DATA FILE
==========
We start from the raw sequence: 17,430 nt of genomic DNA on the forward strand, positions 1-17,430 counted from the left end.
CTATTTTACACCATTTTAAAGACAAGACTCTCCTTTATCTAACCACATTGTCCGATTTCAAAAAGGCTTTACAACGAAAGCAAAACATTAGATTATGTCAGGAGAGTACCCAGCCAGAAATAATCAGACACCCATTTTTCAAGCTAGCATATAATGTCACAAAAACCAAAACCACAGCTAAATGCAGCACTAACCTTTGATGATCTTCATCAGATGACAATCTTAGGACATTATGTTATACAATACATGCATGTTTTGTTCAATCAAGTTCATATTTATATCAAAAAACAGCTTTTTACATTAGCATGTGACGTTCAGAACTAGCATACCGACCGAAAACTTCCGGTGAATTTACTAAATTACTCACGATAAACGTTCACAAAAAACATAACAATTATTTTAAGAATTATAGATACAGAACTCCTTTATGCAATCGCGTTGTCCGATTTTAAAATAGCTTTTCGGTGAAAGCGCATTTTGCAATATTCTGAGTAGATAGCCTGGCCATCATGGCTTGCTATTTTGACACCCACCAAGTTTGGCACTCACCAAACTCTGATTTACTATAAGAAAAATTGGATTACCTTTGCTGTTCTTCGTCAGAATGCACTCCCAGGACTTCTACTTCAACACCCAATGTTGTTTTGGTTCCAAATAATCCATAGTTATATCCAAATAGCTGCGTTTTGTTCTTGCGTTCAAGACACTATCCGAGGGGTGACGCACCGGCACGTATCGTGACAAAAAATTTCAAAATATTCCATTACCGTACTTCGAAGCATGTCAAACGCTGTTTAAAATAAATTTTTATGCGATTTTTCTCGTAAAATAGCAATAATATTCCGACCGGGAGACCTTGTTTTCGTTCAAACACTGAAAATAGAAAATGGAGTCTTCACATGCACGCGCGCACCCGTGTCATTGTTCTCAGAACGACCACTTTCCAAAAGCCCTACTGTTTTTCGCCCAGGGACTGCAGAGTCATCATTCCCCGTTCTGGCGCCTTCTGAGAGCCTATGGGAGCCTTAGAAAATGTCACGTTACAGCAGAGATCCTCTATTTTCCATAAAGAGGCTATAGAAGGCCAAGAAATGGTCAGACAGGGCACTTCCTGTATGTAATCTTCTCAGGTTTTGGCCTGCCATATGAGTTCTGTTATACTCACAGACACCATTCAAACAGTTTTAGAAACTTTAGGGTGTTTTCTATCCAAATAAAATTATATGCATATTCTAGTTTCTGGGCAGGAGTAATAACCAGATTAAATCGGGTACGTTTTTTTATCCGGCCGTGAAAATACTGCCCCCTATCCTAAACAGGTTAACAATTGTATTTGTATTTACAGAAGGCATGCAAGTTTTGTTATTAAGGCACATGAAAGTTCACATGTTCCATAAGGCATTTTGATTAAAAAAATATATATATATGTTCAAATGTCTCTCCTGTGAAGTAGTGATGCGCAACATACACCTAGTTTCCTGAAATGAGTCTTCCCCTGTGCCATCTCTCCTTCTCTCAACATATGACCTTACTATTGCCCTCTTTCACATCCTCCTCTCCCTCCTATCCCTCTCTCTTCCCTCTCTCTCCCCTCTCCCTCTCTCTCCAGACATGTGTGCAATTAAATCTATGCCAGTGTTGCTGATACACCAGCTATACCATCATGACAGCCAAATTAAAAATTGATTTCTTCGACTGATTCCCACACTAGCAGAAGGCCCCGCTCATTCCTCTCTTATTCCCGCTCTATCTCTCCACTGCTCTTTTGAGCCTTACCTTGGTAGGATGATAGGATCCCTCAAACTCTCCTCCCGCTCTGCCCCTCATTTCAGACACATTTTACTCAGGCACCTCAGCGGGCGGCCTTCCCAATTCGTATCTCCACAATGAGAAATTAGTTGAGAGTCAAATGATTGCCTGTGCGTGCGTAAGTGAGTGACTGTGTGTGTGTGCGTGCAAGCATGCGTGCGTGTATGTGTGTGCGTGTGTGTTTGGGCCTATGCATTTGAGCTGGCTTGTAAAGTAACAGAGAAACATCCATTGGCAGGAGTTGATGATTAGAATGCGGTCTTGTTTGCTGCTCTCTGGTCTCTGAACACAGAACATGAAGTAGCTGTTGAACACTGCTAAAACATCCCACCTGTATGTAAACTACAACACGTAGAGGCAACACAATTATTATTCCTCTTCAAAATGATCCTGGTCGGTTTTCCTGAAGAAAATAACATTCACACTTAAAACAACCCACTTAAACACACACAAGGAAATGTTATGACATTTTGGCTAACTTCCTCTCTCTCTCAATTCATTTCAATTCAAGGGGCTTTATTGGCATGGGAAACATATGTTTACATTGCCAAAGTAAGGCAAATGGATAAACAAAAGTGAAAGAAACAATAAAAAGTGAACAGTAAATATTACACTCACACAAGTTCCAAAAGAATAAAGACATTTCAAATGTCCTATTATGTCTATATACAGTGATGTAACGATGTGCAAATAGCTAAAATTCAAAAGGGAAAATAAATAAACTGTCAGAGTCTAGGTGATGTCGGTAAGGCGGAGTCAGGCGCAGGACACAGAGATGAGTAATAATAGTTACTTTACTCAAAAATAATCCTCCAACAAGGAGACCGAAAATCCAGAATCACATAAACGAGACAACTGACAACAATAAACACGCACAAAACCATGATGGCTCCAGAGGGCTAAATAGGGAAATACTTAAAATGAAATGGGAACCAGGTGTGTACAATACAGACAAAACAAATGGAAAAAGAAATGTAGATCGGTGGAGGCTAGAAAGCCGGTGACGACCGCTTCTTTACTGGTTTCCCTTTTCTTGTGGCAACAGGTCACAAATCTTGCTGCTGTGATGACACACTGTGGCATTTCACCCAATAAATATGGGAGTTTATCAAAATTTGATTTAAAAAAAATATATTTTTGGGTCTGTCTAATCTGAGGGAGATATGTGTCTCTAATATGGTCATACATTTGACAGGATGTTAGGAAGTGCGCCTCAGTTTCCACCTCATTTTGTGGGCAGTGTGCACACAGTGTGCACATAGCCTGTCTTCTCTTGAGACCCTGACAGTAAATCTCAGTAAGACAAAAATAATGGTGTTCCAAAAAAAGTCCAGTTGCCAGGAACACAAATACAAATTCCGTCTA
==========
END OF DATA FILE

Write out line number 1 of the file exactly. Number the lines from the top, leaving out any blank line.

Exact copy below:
We start from the raw sequence: 17,430 nt of genomic DNA on the forward strand, positions 1-17,430 counted from the left end.